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Sound recording these days can be performed by anyone with a mobile phone, but sound recording was not always available for the common man. The history of sound recording, and the evolution of recording devices, went through a lot to reach the point where it is now small enough to be integrated into mobile devices and sophisticated enough to be used to produce music, movies and effects, Here is a short trip down sound recording history.
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Early Recording Devices
Sound recording was born not out of people's need to hear music or their own voice, but by scientific reasons. Early recording devices were created to function as scientific audio equipment, aiding scientists in studying sound waves by recording different kinds of sound. This included including human voices. One of the most notable of these early recording devices was the Phonoautograph, created by Leon Scott in 1857. It was later used by Alexander Graham Bell to study how the human ear can detect sound. Early recording devices did not really produce quality recordings. Most of the recordings were not even long enough to last a second. Recording devices that were develop later like the phonograph and the graphopone offered more quality and were eventually used commercially.
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In their early days, recording devices were mostly used at home, in the scientific community and in the military. Recording sound and reproducing it became an invaluable taks during the two world wars. However, in the beginning of the 1920s, sound recording started to become an invaluable tool in producing music and movies. Particularly in the movie industry, recording sound became in integral factor in moving cinema technology forward. Sound was recorded directly into films, becoming a standard in filmmaking up until the 1980s.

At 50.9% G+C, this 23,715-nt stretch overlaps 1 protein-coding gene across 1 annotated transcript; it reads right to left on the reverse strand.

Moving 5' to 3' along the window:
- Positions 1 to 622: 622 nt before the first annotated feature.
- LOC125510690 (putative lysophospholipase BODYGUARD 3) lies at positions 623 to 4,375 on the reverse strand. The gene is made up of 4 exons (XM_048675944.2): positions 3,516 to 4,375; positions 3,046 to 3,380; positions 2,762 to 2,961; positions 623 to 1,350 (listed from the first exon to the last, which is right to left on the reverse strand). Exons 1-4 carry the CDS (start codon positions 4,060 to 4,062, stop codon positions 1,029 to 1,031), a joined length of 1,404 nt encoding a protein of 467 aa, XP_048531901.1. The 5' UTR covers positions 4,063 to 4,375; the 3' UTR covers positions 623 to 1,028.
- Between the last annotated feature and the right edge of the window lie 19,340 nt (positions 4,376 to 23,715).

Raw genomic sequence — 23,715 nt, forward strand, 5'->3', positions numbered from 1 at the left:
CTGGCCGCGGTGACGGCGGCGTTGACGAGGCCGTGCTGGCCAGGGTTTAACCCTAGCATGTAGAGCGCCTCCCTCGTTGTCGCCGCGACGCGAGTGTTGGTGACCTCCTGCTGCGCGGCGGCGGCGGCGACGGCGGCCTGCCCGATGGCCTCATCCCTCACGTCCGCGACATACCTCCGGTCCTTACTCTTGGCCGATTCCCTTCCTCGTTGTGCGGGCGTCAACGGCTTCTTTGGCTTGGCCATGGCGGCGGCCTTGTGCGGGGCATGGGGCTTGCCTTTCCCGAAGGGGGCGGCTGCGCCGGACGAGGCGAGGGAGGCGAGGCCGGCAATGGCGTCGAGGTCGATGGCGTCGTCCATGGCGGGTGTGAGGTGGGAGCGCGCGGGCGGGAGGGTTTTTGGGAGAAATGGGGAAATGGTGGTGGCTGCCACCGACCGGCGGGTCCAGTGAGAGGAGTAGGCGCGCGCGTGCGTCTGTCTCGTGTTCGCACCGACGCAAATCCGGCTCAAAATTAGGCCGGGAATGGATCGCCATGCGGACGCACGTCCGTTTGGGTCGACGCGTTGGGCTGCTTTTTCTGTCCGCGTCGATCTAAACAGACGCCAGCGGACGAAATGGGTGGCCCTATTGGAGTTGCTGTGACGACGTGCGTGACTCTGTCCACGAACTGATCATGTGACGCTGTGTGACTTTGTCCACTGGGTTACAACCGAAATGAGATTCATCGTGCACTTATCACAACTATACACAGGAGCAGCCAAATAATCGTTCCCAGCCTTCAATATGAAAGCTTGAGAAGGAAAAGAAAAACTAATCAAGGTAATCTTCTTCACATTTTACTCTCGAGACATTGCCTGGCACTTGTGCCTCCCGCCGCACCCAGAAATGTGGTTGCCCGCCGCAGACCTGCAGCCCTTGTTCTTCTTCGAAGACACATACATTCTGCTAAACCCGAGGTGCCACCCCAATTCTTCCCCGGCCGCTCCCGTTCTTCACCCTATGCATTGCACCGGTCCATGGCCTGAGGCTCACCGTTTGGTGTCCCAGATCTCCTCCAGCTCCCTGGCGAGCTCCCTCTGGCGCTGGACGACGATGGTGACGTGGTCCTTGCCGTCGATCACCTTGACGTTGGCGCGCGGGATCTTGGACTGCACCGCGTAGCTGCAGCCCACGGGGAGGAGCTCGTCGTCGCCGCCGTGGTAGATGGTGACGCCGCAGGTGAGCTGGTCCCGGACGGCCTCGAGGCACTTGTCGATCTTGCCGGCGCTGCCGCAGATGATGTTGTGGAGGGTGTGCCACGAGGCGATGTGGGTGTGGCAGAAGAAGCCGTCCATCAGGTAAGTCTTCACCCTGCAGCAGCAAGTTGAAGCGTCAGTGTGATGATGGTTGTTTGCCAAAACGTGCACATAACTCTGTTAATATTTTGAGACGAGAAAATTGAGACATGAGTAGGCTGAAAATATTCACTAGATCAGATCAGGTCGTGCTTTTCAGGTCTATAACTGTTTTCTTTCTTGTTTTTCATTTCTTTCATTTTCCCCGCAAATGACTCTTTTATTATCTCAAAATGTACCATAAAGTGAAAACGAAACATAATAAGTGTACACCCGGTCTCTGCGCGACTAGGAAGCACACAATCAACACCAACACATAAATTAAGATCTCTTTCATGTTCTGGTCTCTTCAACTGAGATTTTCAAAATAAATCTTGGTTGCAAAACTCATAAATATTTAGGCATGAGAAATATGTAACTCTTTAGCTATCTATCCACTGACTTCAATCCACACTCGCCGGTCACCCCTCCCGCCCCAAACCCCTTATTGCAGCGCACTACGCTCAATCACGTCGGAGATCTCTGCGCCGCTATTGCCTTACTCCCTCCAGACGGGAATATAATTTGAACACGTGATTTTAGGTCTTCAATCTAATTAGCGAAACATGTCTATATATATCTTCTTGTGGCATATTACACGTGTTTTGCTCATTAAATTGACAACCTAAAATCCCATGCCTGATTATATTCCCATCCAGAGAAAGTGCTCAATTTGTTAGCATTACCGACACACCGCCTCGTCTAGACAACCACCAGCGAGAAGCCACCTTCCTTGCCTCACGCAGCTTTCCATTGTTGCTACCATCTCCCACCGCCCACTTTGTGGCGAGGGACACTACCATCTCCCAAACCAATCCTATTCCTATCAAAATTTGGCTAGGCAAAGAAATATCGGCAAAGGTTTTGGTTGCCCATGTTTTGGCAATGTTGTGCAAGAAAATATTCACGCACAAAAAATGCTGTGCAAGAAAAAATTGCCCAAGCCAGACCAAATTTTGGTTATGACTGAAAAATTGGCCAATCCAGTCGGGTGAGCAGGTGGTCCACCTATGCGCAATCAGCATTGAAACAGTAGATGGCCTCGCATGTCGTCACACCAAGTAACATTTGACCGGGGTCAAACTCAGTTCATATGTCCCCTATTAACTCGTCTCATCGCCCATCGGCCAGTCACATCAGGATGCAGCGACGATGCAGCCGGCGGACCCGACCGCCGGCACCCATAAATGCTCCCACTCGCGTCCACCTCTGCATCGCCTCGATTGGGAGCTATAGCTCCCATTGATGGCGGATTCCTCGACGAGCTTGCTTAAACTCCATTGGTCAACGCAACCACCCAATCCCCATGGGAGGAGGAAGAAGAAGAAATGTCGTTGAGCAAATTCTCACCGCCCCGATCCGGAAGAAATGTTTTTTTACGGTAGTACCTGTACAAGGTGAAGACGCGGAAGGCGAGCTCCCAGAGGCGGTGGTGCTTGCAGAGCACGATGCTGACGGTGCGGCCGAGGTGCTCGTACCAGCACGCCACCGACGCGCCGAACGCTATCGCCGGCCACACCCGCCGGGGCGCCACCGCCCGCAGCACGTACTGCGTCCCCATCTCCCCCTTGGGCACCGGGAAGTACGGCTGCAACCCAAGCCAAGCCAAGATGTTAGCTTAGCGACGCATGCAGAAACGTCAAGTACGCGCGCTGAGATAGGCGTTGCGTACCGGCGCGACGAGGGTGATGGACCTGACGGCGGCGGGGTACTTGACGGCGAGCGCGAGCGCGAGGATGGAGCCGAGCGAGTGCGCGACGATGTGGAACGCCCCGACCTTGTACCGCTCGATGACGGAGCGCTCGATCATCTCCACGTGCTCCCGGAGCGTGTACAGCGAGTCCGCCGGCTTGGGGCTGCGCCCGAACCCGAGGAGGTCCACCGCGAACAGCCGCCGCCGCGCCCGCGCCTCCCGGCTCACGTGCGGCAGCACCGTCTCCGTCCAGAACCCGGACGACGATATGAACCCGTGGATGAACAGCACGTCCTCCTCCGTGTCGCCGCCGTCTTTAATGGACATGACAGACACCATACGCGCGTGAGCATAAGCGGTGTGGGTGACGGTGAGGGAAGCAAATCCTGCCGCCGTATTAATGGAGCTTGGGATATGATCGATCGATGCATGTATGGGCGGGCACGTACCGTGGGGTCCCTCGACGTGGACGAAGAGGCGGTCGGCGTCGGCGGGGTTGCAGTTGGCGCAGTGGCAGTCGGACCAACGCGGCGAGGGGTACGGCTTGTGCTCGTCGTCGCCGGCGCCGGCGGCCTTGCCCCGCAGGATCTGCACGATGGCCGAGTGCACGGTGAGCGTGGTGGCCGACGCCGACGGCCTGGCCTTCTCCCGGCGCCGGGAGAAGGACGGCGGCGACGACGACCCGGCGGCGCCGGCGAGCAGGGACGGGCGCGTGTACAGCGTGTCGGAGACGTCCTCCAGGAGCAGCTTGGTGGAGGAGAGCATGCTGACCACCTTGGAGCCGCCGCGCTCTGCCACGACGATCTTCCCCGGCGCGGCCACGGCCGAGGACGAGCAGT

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Magnetic and Tape Recording
Although the phonograph and sound recording methods that involved optics would flourish for several decades, the history of sound recording shows us that magnetic recorders took consumers by storm because of the ease of use. They even provided movie and music makers an easier way to edit their recordings. Thanks to magnetic recorders, sound recording became popular among the common consumers, booming eventually in the 1950s. Low costs of consumer grade recorders was also a factor for sound recording to become widely accessible for all kinds of consumers whether for personal or professional use.
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Sound Recording and Music
By the late 1960s, the technology of sound recording had gotten to a point where musicians could release different versions and mixes of their songs as singles or full albums. Noise reduction and overall music quality improved, bringing rise to big recording studios and thrusting musicians into super-stardom. Recording sounds, particularly music, became more in demand with the improvement in distribution methods such as cassette tapes. Being portable enough to be carried anywhere, music produced more demand among consumers, driving sound recording and distribution technology further.
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The digital revolution began in the 80s, making sound recording easier than ever before. As the 90s and the 00s came, distribution of and recording of digital content became available not just for professional music producers but for the ordinary man as well. With easier and downloadable programs for recording, editing and publishing of sound, sound recording has become an omnipresent force in various cultures whether it is for scientific use, music or personal needs. Sound recording history is not over yet and keeps getting better.
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Photo Courtesy of FreeDigitalPhotos.net / Supplied by J Fry